The United States Probation Office drafted a presentence report. The offense conduct portion of the report recited, in essence, the United States' Offer of Proof. Officers conducted three controlled buys near a residence on South 34th Street in Billings. Pearson was believed to have provided a total of 9.5 grams of a substance containing methamphetamine. After these three purchases, officers obtained warrants for the residence Pearson appeared to be operating out of, a storage locker registered to her, and her vehicle. Excluding items found in the residence, the warrant returns from Pearson's car and storage locker included 44.29 grams of methamphetamine, 91.8 grams of cocaine, and cash. The methamphetamine found in Pearson's vehicle was divided into 38 separate baggies. See Presentence Report ¶¶ 8-13.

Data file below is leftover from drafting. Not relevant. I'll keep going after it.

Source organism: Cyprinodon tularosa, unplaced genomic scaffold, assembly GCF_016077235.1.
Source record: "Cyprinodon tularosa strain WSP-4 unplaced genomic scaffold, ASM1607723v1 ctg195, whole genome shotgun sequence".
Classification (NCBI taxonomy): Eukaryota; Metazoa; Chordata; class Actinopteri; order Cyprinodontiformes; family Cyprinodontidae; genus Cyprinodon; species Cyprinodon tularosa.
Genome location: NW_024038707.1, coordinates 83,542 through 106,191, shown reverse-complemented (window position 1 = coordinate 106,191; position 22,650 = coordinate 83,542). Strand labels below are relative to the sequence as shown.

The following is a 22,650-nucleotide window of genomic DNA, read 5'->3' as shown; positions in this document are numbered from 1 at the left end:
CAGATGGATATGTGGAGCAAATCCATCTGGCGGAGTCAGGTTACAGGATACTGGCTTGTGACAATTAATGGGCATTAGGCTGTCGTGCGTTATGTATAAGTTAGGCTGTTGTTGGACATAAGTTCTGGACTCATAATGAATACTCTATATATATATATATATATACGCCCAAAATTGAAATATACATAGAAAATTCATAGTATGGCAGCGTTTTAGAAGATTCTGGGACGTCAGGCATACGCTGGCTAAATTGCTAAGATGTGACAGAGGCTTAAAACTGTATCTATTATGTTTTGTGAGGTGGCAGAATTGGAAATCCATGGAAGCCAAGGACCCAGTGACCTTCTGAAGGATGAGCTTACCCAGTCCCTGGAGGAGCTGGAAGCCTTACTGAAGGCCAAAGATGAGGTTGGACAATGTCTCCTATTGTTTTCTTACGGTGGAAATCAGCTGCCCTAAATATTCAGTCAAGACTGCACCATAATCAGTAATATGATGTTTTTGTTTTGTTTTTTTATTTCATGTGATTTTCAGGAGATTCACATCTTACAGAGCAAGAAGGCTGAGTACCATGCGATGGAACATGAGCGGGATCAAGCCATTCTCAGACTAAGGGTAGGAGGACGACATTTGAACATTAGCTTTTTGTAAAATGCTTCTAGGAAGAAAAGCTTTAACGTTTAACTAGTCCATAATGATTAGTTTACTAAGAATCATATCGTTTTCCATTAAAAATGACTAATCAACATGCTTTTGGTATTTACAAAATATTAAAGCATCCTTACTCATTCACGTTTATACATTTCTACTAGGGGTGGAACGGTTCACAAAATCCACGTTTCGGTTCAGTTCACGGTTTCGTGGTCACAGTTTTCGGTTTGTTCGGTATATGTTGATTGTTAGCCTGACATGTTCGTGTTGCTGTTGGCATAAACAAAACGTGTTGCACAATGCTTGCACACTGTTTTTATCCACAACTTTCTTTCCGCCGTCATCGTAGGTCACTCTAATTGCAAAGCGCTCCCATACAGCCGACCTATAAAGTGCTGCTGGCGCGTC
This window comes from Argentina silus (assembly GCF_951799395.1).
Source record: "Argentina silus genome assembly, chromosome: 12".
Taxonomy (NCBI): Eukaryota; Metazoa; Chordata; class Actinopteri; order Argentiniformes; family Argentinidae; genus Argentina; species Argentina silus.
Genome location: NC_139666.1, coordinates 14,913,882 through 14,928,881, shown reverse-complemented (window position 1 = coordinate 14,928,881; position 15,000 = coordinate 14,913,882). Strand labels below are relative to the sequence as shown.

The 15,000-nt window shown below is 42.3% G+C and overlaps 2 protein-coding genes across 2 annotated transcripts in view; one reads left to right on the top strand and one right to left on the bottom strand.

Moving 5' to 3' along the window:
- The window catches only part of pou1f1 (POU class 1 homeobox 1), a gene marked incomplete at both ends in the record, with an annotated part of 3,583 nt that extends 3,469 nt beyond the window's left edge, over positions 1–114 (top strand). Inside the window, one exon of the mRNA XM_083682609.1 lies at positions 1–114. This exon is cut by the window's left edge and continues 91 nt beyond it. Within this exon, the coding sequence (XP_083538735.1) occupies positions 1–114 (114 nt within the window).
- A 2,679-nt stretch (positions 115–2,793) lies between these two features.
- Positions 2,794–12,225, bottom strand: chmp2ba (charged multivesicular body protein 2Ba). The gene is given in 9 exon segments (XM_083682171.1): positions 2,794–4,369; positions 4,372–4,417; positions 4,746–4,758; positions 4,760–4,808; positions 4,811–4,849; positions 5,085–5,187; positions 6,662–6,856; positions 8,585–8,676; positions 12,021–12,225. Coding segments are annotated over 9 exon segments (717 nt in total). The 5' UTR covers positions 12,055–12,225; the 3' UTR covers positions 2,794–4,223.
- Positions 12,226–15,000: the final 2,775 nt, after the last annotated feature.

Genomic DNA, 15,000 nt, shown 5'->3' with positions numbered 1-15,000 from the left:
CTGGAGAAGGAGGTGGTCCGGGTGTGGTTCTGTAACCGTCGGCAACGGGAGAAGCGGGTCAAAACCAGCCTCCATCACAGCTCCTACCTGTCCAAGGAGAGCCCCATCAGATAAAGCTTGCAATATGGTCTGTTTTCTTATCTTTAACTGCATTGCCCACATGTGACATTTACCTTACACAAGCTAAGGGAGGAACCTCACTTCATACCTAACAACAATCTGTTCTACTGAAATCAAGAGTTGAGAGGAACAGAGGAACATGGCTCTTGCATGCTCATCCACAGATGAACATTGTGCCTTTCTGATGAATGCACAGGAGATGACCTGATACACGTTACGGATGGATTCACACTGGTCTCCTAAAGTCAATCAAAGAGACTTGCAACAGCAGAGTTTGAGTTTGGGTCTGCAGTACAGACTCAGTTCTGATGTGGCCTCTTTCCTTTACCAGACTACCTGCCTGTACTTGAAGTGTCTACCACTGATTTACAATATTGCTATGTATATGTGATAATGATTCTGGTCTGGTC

Under the usual guidelines procedure where multiple drugs are involved, the draft report determined the base offense level by converting the methamphetamine and cocaine to marijuana. See U.S.S.G. § 2D1.1 Application Note 8(B), (D). The draft report arrived at a base offense level of 28. With a three-point reduction for acceptance of responsibility, Pearson's total offense level was 25. Although Pearson had four prior felony drug convictions, see Id. ¶¶ 34, 36, 37, 39, she had only five criminal history points, putting her in criminal history category III, see Id. ¶ 42. Her advisory guideline range was 70 to 87 months. See Id. ¶ 93.